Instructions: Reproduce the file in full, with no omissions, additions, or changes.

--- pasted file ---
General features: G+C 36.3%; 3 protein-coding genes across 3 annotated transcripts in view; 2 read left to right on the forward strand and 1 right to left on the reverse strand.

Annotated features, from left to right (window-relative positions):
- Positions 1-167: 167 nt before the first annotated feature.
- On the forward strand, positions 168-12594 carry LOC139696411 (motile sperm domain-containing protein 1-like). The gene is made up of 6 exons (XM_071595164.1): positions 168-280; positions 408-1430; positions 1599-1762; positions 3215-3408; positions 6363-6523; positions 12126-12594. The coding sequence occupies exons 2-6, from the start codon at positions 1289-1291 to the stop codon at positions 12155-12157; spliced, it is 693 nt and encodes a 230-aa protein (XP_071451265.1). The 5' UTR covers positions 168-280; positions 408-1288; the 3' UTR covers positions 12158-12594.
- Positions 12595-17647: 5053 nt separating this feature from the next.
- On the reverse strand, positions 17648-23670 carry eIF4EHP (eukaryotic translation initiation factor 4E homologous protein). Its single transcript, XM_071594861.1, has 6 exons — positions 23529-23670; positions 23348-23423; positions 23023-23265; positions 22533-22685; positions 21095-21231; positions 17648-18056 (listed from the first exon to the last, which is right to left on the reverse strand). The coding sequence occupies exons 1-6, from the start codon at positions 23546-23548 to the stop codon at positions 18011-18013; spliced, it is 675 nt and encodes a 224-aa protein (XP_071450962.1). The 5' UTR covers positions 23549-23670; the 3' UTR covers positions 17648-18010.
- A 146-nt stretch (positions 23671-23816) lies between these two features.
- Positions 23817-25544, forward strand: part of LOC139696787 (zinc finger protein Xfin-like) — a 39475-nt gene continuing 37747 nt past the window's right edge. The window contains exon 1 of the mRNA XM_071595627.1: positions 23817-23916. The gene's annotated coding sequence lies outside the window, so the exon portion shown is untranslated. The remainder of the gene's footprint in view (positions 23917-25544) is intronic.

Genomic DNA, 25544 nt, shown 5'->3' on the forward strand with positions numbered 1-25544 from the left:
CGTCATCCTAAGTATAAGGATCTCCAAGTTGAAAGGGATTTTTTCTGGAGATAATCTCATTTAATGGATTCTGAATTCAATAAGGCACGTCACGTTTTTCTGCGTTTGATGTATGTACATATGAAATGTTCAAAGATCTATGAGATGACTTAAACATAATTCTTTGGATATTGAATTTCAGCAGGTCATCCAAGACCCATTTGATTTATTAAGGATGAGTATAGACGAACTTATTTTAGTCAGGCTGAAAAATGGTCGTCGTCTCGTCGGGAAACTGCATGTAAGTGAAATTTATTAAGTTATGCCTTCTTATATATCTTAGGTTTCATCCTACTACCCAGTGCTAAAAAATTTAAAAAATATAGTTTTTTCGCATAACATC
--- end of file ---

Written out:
General features: G+C 36.3%; 3 protein-coding genes across 3 annotated transcripts in view; 2 read left to right on the forward strand and 1 right to left on the reverse strand.

Annotated features, from left to right (window-relative positions):
- Positions 1-167: 167 nt before the first annotated feature.
- On the forward strand, positions 168-12594 carry LOC139696411 (motile sperm domain-containing protein 1-like). The gene is made up of 6 exons (XM_071595164.1): positions 168-280; positions 408-1430; positions 1599-1762; positions 3215-3408; positions 6363-6523; positions 12126-12594. The coding sequence occupies exons 2-6, from the start codon at positions 1289-1291 to the stop codon at positions 12155-12157; spliced, it is 693 nt and encodes a 230-aa protein (XP_071451265.1). The 5' UTR covers positions 168-280; positions 408-1288; the 3' UTR covers positions 12158-12594.
- Positions 12595-17647: 5053 nt separating this feature from the next.
- On the reverse strand, positions 17648-23670 carry eIF4EHP (eukaryotic translation initiation factor 4E homologous protein). Its single transcript, XM_071594861.1, has 6 exons — positions 23529-23670; positions 23348-23423; positions 23023-23265; positions 22533-22685; positions 21095-21231; positions 17648-18056 (listed from the first exon to the last, which is right to left on the reverse strand). The coding sequence occupies exons 1-6, from the start codon at positions 23546-23548 to the stop codon at positions 18011-18013; spliced, it is 675 nt and encodes a 224-aa protein (XP_071450962.1). The 5' UTR covers positions 23549-23670; the 3' UTR covers positions 17648-18010.
- A 146-nt stretch (positions 23671-23816) lies between these two features.
- Positions 23817-25544, forward strand: part of LOC139696787 (zinc finger protein Xfin-like) — a 39475-nt gene continuing 37747 nt past the window's right edge. The window contains exon 1 of the mRNA XM_071595627.1: positions 23817-23916. The gene's annotated coding sequence lies outside the window, so the exon portion shown is untranslated. The remainder of the gene's footprint in view (positions 23917-25544) is intronic.

Genomic DNA, 25544 nt, shown 5'->3' on the forward strand with positions numbered 1-25544 from the left:
CGTCATCCTAAGTATAAGGATCTCCAAGTTGAAAGGGATTTTTTCTGGAGATAATCTCATTTAATGGATTCTGAATTCAATAAGGCACGTCACGTTTTTCTGCGTTTGATGTATGTACATATGAAATGTTCAAAGATCTATGAGATGACTTAAACATAATTCTTTGGATATTGAATTTCAGCAGGTCATCCAAGACCCATTTGATTTATTAAGGATGAGTATAGACGAACTTATTTTAGTCAGGCTGAAAAATGGTCGTCGTCTCGTCGGGAAACTGCATGTAAGTGAAATTTATTAAGTTATGCCTTCTTATATATCTTAGGTTTCATCCTACTACCCAGTGCTAAAAAATTTAAAAAATATAGTTTTTTCGCATAACATC